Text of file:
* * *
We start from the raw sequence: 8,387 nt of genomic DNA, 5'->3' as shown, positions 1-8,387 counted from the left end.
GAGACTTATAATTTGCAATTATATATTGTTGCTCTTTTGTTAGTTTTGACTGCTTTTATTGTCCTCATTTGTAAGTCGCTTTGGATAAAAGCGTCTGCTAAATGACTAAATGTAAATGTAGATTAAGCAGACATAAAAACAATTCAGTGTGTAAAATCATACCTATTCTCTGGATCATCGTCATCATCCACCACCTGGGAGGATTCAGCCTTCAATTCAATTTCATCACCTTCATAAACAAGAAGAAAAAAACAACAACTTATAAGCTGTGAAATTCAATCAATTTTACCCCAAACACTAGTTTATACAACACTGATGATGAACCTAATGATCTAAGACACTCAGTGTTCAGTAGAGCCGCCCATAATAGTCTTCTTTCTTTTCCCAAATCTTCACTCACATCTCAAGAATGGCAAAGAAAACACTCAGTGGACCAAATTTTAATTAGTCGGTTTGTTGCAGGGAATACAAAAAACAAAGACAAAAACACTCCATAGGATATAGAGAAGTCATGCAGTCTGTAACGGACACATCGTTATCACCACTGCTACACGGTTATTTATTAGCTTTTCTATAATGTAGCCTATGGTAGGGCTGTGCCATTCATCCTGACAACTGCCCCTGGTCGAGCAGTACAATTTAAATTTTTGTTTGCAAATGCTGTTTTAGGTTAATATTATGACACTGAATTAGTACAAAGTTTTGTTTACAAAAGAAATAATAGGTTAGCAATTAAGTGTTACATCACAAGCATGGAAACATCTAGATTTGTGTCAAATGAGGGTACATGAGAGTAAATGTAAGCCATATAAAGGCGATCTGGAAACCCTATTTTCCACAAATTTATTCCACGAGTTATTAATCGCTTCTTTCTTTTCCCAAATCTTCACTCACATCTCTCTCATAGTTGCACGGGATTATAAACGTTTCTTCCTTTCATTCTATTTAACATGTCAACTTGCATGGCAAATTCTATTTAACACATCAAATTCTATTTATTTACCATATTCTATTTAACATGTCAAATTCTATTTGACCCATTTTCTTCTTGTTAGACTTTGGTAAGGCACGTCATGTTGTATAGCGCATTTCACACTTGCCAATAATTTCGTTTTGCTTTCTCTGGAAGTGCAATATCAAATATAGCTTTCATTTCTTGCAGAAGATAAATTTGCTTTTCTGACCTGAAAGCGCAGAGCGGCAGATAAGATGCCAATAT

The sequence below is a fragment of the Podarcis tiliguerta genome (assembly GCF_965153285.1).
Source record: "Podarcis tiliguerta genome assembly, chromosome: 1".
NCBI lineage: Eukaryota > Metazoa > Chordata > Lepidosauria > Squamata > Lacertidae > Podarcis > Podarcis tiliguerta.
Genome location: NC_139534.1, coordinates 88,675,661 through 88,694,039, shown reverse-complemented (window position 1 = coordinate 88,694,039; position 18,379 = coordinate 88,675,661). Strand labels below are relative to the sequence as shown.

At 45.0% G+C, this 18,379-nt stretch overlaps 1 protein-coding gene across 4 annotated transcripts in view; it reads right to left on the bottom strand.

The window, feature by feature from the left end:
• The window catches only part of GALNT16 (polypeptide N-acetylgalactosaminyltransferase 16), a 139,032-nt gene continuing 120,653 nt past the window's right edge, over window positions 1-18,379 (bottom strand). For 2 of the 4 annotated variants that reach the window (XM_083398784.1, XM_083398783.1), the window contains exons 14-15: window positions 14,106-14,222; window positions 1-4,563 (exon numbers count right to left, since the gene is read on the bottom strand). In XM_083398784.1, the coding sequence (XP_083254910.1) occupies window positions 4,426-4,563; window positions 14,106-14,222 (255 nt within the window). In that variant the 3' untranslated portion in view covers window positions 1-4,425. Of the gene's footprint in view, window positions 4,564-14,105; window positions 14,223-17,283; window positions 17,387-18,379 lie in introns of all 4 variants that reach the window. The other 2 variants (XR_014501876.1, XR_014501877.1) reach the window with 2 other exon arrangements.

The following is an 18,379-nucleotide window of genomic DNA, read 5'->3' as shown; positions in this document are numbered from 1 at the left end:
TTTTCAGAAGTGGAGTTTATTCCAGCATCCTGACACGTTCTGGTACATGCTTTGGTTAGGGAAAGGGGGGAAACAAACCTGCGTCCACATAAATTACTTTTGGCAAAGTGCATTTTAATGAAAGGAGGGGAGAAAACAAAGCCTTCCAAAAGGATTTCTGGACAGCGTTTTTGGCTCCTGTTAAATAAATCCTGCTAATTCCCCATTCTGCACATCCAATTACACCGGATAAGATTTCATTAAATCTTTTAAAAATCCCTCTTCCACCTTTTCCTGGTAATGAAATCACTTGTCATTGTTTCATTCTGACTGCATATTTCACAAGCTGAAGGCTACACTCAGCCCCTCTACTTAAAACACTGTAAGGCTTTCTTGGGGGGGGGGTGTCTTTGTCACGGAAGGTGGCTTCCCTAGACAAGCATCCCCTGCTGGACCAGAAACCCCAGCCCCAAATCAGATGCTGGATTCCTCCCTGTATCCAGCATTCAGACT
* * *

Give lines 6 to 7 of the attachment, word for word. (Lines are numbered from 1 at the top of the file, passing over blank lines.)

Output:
Genome location: NC_139534.1, coordinates 88,675,661 through 88,694,039, shown reverse-complemented (window position 1 = coordinate 88,694,039; position 18,379 = coordinate 88,675,661). Strand labels below are relative to the sequence as shown.

At 45.0% G+C, this 18,379-nt stretch overlaps 1 protein-coding gene across 4 annotated transcripts in view; it reads right to left on the bottom strand.